In 1998, the DeBarge brothers - El, Marty, Randy and James - reunited for several shows including Sinbad's Summer Jam concert in Aruba where they performed "I Like It" and "All This Love". Around this time, records released by DeBarge were being played again due to hip-hop singers and rap acts sampling the group. The band's album track, "Stay with Me" was first sampled in 1994 by The Notorious B.I.G., who used the ending instrumental of El playing piano for his remix of the single, "One More Chance". The same instrumental loop was used in Big L's "MVP" and Ashanti's "Foolish". More recently, Mariah Carey used samples from this song for "I'll Be Lovin' U Long Time", track included in her latest album "E=MC?". "Time Will Reveal" is often covered by R&B groups such as Blackstreet, who interpolated the song into a gospel ballad, "The Lord Is Real (Time Will Reveal)", while Boyz II Men did an a cappella version of the song on one of their more recent albums. "Love Me In a Special Way" was covered by IMX and singer Tamia and was sampled by Ashanti and rapper AZ. "I Like It" is probably the group's most beloved single, as certain elements of the song have been either sampled or repeated (El's bridge in the song, "I like the way you comb your hair/I like the stylish clothes you wear...", has been constantly repeated over and over again) while "All This Love" was also sampled by AZ and covered by Patti LaBelle. In 2007, DeBarge was famously sampled again when Bobby's band Switch's hit, "I Call Your Name", was sampled for Rich Boy's hit, "Throw Some D's".
In the following years, Chico DeBarge emerged as a solo star with a repertoire of neo soul and hip-hop soul with hits such as "Iggin' Me", "No Guarantees" and "Soopaman Lover" while the group's youngest sibling, Darrell "Young" DeBarge released his first album, The Hunt, in 2007. While Carol "Peaches" DeBarge has no intention to try a secular solo career, she did participate in a 1991 album featuring members of her family including some of her brothers, sister Bunny and mother Etterlene titled Back on Track. As of 2008, the surviving members of DeBarge have lived quiet lives though they are still contemplating releasing albums. In November of 2007, El, Marty and James sang together during a Thanksgiving special service at the Destiny Community Church in Whittier, California. In 2008, Etterlene DeBarge released the autobiography, Other Side of the Pain, which documented her family's troubled childhoods, their rise to fame and their troubles while under the glare of the spotlight. Daughter Bunny is also planning an autobiography about her family titled The Kept Ones and is working on a gospel album. In 2008 story was told on TV One's Unsung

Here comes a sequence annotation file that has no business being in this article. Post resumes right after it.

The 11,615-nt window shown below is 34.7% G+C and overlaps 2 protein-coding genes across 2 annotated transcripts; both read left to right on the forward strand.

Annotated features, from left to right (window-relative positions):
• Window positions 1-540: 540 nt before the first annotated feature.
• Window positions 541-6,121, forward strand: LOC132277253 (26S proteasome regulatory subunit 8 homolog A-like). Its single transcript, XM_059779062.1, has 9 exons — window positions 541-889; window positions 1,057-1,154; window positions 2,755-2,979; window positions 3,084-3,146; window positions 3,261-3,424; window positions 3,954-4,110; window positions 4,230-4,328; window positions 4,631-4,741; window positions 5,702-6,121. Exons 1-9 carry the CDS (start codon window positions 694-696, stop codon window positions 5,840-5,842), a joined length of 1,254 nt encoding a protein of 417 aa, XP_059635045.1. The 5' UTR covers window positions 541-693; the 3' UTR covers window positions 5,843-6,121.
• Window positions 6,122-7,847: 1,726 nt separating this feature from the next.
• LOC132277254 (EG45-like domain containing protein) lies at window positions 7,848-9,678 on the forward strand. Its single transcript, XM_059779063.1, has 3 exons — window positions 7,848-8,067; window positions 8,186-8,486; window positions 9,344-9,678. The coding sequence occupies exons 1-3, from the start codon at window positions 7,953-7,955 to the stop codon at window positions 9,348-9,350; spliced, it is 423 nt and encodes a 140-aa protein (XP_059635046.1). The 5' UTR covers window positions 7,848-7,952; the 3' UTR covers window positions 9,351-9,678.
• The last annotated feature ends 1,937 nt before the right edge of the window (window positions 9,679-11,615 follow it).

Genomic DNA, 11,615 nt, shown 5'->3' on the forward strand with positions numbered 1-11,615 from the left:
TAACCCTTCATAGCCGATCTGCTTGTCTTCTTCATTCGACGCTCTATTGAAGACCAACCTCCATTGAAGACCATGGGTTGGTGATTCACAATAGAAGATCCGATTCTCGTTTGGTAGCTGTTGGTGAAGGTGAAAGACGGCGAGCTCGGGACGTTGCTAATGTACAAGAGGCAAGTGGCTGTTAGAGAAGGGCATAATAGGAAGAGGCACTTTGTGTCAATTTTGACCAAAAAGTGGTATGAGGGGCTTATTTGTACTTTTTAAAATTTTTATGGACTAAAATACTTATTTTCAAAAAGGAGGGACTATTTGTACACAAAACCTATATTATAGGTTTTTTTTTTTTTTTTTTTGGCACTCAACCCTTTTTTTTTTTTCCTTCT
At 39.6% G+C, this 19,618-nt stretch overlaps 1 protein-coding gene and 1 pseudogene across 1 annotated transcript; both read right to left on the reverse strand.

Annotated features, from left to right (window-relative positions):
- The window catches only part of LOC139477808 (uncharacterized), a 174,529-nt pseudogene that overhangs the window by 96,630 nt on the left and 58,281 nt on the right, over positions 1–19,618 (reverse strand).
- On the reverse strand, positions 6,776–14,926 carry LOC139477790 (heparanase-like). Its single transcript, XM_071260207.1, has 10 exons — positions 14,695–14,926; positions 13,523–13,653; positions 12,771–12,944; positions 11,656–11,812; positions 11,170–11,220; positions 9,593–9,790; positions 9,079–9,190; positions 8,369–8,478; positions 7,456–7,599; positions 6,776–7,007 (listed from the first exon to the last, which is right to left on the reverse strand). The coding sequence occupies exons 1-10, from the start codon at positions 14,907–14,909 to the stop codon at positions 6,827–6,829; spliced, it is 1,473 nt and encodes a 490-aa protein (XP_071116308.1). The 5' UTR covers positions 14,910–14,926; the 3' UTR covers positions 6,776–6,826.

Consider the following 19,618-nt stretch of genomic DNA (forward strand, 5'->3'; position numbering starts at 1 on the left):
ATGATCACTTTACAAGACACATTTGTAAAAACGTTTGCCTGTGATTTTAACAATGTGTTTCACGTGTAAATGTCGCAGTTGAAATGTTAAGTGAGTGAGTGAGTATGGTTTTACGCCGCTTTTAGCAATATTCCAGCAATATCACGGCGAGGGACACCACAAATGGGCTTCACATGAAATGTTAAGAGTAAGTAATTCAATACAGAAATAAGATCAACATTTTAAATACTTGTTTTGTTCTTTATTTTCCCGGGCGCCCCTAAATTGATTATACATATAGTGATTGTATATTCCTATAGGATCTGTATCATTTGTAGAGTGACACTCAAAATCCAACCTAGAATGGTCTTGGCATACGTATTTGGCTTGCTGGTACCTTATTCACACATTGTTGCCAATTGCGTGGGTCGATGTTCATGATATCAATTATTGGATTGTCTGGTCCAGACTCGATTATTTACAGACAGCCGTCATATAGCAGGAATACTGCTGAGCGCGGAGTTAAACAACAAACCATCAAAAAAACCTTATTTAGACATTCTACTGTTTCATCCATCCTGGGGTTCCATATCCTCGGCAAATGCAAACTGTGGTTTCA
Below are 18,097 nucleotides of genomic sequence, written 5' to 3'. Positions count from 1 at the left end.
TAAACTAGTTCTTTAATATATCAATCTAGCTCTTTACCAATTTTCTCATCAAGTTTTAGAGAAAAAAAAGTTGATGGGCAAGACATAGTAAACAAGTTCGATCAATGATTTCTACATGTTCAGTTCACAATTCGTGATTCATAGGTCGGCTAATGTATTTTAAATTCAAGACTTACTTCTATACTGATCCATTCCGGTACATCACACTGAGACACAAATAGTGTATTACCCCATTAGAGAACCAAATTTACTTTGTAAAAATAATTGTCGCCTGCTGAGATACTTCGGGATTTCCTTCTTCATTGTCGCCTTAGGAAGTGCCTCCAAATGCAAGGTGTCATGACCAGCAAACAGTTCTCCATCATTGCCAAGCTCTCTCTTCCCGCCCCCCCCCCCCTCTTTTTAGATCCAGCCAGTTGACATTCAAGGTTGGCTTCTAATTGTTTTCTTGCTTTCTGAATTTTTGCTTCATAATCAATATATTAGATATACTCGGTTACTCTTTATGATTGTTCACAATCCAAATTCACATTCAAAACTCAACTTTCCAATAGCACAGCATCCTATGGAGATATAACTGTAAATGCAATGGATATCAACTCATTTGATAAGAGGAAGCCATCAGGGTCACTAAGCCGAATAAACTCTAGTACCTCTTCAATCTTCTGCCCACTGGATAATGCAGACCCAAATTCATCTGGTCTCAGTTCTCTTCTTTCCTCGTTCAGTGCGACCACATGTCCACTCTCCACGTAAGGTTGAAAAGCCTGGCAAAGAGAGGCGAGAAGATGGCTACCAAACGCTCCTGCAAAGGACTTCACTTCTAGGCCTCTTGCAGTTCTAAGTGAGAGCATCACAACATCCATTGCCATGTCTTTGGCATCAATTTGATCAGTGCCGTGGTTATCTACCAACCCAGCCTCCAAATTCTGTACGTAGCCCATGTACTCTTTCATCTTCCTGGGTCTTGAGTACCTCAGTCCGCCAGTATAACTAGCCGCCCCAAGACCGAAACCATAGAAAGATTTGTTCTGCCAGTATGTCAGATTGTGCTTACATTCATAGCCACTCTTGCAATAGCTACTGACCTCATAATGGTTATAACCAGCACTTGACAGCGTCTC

Etterlene "Bunny" DeBarge (1979?1986): vocals
Mark "Marty" DeBarge (1979?1989): vocals, trumpet, saxophone
Randy DeBarge (1979?1989): vocals, bass guitar
Eldra "El" DeBarge (1979?1986): vocals, piano/keyboards
James DeBarge (1982?1989): vocals, piano/keyboards
Bobby DeBarge (1987?1988): vocals